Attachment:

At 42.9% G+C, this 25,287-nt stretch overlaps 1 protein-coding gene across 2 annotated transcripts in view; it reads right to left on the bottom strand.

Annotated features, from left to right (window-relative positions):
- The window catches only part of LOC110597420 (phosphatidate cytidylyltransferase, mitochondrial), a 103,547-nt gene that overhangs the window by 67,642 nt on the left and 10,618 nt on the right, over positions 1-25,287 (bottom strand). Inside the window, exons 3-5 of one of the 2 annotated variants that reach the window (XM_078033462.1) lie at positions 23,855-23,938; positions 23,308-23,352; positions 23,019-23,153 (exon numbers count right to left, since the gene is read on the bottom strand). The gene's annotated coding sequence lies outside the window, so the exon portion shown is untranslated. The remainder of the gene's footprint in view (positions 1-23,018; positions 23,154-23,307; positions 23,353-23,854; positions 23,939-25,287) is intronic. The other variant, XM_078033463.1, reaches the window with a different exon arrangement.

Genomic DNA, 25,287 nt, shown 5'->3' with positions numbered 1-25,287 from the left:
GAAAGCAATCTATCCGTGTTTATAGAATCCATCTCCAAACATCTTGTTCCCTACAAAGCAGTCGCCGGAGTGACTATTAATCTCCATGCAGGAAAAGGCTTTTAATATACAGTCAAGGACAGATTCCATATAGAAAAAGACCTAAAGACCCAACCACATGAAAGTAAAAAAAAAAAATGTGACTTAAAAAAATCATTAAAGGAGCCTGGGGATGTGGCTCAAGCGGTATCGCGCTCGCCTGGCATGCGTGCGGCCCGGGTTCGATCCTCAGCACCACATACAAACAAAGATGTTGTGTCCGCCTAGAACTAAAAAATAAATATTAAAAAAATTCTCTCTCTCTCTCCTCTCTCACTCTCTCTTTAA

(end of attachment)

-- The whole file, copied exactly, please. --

At 42.9% G+C, this 25,287-nt stretch overlaps 1 protein-coding gene across 2 annotated transcripts in view; it reads right to left on the bottom strand.

Annotated features, from left to right (window-relative positions):
- The window catches only part of LOC110597420 (phosphatidate cytidylyltransferase, mitochondrial), a 103,547-nt gene that overhangs the window by 67,642 nt on the left and 10,618 nt on the right, over positions 1-25,287 (bottom strand). Inside the window, exons 3-5 of one of the 2 annotated variants that reach the window (XM_078033462.1) lie at positions 23,855-23,938; positions 23,308-23,352; positions 23,019-23,153 (exon numbers count right to left, since the gene is read on the bottom strand). The gene's annotated coding sequence lies outside the window, so the exon portion shown is untranslated. The remainder of the gene's footprint in view (positions 1-23,018; positions 23,154-23,307; positions 23,353-23,854; positions 23,939-25,287) is intronic. The other variant, XM_078033463.1, reaches the window with a different exon arrangement.

Genomic DNA, 25,287 nt, shown 5'->3' with positions numbered 1-25,287 from the left:
GAAAGCAATCTATCCGTGTTTATAGAATCCATCTCCAAACATCTTGTTCCCTACAAAGCAGTCGCCGGAGTGACTATTAATCTCCATGCAGGAAAAGGCTTTTAATATACAGTCAAGGACAGATTCCATATAGAAAAAGACCTAAAGACCCAACCACATGAAAGTAAAAAAAAAAAATGTGACTTAAAAAAATCATTAAAGGAGCCTGGGGATGTGGCTCAAGCGGTATCGCGCTCGCCTGGCATGCGTGCGGCCCGGGTTCGATCCTCAGCACCACATACAAACAAAGATGTTGTGTCCGCCTAGAACTAAAAAATAAATATTAAAAAAATTCTCTCTCTCTCTCCTCTCTCACTCTCTCTTTAA